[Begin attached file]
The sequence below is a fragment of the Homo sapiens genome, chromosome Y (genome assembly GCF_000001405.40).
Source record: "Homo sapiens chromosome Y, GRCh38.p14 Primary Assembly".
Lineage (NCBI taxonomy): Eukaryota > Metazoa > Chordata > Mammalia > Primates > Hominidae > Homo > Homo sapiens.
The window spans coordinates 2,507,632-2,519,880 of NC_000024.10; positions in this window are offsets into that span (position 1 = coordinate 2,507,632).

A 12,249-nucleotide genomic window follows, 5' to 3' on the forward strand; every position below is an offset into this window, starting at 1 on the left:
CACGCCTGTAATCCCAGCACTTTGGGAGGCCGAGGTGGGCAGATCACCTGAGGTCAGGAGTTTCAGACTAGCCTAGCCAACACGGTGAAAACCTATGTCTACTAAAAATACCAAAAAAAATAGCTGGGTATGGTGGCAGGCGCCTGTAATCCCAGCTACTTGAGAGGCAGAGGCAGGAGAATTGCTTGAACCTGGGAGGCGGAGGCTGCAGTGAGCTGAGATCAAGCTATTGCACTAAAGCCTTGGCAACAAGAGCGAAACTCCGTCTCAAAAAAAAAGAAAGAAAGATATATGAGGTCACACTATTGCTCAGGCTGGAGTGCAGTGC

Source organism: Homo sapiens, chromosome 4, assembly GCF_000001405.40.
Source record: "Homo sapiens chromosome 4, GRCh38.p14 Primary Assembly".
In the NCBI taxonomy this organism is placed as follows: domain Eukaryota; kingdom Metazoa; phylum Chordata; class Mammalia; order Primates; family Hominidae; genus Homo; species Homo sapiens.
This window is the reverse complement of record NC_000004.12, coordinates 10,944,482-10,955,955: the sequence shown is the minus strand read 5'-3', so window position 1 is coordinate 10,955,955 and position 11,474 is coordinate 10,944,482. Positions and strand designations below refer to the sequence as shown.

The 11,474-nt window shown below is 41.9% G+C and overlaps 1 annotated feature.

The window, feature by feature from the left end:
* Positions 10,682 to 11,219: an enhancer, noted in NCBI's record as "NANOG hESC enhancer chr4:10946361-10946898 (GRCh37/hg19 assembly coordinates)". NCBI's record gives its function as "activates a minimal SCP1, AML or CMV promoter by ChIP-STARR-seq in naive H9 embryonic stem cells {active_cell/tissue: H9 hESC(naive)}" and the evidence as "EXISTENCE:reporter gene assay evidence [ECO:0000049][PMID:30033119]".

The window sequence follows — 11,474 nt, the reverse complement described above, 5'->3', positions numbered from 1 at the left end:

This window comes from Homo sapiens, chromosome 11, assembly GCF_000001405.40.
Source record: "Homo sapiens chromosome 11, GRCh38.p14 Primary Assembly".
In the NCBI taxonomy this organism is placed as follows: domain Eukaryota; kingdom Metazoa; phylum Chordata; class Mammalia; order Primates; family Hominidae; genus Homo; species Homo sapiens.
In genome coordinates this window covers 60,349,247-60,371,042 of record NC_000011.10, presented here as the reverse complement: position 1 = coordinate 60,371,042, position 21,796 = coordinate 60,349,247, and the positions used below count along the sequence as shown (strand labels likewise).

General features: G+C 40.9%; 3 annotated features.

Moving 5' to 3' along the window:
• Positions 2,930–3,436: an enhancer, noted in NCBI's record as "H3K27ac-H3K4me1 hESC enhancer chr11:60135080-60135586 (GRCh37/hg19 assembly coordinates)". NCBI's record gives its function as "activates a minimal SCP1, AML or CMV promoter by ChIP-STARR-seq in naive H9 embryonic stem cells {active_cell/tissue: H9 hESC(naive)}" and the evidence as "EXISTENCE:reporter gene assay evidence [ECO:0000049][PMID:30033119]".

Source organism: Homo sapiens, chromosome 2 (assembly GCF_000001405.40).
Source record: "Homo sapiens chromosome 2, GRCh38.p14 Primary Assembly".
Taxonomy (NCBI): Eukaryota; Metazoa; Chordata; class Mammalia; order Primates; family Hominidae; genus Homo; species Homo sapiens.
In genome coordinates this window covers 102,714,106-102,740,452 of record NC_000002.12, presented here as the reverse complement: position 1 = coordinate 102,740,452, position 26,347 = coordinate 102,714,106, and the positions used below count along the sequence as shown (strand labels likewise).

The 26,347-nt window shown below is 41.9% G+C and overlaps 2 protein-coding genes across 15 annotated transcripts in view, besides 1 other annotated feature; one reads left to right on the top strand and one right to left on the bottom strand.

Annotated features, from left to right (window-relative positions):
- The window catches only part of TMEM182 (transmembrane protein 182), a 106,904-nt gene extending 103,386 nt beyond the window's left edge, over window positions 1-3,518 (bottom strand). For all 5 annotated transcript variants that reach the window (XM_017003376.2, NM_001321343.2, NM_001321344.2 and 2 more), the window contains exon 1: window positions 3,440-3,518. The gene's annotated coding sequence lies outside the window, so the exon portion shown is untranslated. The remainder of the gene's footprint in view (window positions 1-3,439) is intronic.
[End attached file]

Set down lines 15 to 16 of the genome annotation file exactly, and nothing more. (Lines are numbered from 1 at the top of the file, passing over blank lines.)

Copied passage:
This window comes from Homo sapiens, chromosome 11, assembly GCF_000001405.40.
Source record: "Homo sapiens chromosome 11, GRCh38.p14 Primary Assembly".